NEW YORK TIMES BESTSELLER * A thrilling novel based on actual events, about the nature of genius, the cost of ambition, and the battle to electrify America-from the Oscar-winning screenwriter of The Imitation Game and author of The Sherlockian
SOON TO BE A MAJOR MOTION PICTURE STARRING EDDIE REDMAYNE
New York, 1888. Gas lamps still flicker in the city streets, but the miracle of electric light is in its infancy. The person who controls the means to turn night into day will make history-and a vast fortune. A young untested lawyer named Paul Cravath, fresh out of Columbia Law School, takes a case that seems impossible to win. Paul's client, George Westinghouse, has been sued by Thomas Edison over a billion-dollar question: Who invented the light bulb and holds the right to power the country?
The task facing Cravath is truly daunting -- win. And the stakes are immense: the winner of the case will illuminate America. In obsessive pursuit of victory, Paul crosses paths with Nikola Tesla, an eccentric, brilliant inventor who may hold the key to defeating Edison, and with Agnes Huntington, a beautiful opera singer who proves to be a flawless performer on stage and off. As Paul takes greater and greater risks, he'll find that everyone in his path is playing their own game, and no one is quite who they seem...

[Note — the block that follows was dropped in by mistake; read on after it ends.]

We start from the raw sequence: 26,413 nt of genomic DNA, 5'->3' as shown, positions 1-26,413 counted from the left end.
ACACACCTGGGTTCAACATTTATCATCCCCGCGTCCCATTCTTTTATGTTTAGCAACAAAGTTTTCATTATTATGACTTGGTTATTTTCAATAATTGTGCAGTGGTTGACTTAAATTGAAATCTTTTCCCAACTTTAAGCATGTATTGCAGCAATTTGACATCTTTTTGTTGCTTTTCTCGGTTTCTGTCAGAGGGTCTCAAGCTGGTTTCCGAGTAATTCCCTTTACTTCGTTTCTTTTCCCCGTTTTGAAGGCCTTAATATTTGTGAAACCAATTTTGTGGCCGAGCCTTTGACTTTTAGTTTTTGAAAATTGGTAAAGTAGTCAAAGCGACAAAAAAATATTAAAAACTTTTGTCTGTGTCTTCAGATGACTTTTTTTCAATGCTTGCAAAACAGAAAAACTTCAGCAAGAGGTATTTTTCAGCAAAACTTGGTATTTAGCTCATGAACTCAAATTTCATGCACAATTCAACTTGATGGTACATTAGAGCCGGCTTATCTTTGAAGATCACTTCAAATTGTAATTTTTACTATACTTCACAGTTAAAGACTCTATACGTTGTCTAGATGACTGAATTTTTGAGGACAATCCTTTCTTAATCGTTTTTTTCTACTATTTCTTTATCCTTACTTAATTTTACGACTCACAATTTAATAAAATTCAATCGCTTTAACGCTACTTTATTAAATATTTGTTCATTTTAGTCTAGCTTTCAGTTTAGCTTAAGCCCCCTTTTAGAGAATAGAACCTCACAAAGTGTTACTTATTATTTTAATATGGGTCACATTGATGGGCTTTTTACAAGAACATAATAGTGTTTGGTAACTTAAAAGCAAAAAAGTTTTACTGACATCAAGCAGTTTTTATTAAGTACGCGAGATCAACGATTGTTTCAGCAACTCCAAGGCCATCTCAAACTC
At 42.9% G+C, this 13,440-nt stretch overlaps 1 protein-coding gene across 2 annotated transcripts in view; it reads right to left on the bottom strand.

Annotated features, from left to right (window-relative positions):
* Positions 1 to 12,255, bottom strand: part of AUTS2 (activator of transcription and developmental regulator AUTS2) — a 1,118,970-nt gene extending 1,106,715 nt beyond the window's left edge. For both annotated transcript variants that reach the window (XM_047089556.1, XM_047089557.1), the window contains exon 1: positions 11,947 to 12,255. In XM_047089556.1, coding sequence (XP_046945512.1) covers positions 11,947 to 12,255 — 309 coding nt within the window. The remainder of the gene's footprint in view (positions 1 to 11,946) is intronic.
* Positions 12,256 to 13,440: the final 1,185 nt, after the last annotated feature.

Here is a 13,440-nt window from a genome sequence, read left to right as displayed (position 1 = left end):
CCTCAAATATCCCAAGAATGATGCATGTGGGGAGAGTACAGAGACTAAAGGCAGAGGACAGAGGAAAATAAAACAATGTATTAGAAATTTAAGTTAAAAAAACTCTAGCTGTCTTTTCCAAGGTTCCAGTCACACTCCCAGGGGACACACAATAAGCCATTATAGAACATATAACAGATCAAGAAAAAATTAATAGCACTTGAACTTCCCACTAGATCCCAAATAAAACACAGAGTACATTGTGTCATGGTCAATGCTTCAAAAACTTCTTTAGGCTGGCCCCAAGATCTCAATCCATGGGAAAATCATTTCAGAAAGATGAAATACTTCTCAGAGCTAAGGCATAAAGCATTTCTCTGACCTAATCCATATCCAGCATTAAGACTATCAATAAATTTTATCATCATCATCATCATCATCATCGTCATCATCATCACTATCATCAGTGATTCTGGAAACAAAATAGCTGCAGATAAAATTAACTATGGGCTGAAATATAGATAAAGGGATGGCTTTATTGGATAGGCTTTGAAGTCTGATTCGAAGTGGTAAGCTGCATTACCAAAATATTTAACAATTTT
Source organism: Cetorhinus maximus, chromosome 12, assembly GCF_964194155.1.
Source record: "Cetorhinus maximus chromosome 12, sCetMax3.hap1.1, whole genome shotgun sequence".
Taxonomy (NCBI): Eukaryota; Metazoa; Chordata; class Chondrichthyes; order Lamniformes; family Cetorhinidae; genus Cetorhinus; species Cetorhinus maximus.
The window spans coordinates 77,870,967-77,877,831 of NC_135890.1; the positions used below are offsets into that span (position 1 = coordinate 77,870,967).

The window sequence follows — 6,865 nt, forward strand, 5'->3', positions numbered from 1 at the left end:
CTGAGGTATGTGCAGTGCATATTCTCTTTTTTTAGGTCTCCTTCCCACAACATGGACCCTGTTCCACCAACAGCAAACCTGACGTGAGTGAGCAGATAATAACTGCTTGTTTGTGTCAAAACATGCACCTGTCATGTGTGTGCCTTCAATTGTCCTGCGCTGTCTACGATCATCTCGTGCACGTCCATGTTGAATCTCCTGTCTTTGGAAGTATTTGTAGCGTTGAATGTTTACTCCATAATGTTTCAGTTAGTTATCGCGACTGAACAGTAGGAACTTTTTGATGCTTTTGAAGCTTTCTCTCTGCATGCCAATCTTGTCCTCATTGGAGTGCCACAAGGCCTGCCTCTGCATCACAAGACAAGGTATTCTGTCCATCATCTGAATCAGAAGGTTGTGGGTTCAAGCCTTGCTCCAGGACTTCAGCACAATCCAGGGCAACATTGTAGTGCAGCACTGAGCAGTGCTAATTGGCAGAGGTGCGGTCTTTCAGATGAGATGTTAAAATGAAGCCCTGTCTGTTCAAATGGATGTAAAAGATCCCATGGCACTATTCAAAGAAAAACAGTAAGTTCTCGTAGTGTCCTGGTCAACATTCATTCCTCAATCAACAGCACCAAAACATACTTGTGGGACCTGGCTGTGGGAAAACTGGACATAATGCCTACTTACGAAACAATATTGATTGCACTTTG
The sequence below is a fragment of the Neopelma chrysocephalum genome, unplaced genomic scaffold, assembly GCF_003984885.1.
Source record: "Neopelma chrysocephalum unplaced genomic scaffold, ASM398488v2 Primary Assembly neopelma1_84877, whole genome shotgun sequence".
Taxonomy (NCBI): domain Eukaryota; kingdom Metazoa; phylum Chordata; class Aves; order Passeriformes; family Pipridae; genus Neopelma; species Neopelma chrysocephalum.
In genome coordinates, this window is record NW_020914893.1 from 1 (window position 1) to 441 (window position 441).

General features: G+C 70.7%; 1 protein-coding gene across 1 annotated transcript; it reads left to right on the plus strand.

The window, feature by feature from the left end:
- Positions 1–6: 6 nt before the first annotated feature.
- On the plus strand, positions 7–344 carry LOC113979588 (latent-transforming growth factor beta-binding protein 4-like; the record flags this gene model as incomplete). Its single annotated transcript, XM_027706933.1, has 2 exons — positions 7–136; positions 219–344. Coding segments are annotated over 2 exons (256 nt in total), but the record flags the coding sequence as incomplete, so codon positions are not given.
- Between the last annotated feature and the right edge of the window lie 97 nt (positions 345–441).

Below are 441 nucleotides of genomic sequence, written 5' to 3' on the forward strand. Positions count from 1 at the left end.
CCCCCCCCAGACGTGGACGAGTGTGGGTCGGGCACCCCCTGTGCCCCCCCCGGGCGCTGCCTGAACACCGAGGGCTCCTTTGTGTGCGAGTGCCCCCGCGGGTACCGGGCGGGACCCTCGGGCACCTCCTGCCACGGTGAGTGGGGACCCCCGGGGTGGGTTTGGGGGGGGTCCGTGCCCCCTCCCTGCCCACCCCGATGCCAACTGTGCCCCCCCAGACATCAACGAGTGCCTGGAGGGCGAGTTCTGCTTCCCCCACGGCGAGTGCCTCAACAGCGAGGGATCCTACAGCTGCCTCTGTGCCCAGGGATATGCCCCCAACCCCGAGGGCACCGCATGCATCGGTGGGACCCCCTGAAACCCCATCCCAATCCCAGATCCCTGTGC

Praise for The Last Days of Night
`Moore weaves a complex web. . . He conjures Gilded Age New York City so vividly, it feels like only yesterday' Entertainment Weekly
`A model of superior historical fiction . . . Graham Moore digs deep into long-forgotten facts to give us an exciting, sometimes astonishing story of two geniuses locked in a brutal battle to change the world. . .[A] brilliant journey into the past'The Washington Post
`Mesmerizing, clever, and absolutely crackling...a beautifully researched, endlessly entertaining novel that will leave you buzzing' Gillian Flynn, author of Gone Girl
`Part legal thriller, part tour of a magical time - the age of wonder - and once you've finished it, you'll find it hard to return to the world of now' Erik Larson, author of The Devil in the White City